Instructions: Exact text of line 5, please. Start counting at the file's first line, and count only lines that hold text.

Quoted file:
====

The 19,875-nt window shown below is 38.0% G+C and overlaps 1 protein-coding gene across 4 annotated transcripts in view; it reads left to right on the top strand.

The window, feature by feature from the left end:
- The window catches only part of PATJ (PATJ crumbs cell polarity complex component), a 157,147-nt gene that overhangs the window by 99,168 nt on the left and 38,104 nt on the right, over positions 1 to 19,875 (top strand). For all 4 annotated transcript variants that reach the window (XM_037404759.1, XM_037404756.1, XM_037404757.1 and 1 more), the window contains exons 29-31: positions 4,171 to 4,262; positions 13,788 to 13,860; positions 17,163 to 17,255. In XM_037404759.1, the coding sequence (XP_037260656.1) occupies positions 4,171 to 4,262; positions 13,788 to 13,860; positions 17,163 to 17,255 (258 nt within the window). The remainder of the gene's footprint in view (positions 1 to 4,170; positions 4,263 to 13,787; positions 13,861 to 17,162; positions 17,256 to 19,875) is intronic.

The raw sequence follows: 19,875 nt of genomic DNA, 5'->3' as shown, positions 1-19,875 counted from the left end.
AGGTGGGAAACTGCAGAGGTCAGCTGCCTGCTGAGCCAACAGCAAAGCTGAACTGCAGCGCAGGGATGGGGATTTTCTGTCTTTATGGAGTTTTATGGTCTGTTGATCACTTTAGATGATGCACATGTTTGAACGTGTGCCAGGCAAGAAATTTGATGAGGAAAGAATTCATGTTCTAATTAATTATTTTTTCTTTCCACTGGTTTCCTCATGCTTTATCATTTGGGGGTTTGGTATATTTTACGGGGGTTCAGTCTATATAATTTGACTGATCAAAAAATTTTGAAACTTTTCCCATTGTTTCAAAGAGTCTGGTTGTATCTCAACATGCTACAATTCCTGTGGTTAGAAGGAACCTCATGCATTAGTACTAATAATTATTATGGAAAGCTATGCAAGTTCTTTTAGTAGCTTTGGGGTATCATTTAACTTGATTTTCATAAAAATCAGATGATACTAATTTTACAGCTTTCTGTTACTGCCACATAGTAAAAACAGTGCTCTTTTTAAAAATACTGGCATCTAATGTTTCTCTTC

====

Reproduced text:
AGGTGGGAAACTGCAGAGGTCAGCTGCCTGCTGAGCCAACAGCAAAGCTGAACTGCAGCGCAGGGATGGGGATTTTCTGTCTTTATGGAGTTTTATGGTCTGTTGATCACTTTAGATGATGCACATGTTTGAACGTGTGCCAGGCAAGAAATTTGATGAGGAAAGAATTCATGTTCTAATTAATTATTTTTTCTTTCCACTGGTTTCCTCATGCTTTATCATTTGGGGGTTTGGTATATTTTACGGGGGTTCAGTCTATATAATTTGACTGATCAAAAAATTTTGAAACTTTTCCCATTGTTTCAAAGAGTCTGGTTGTATCTCAACATGCTACAATTCCTGTGGTTAGAAGGAACCTCATGCATTAGTACTAATAATTATTATGGAAAGCTATGCAAGTTCTTTTAGTAGCTTTGGGGTATCATTTAACTTGATTTTCATAAAAATCAGATGATACTAATTTTACAGCTTTCTGTTACTGCCACATAGTAAAAACAGTGCTCTTTTTAAAAATACTGGCATCTAATGTTTCTCTTC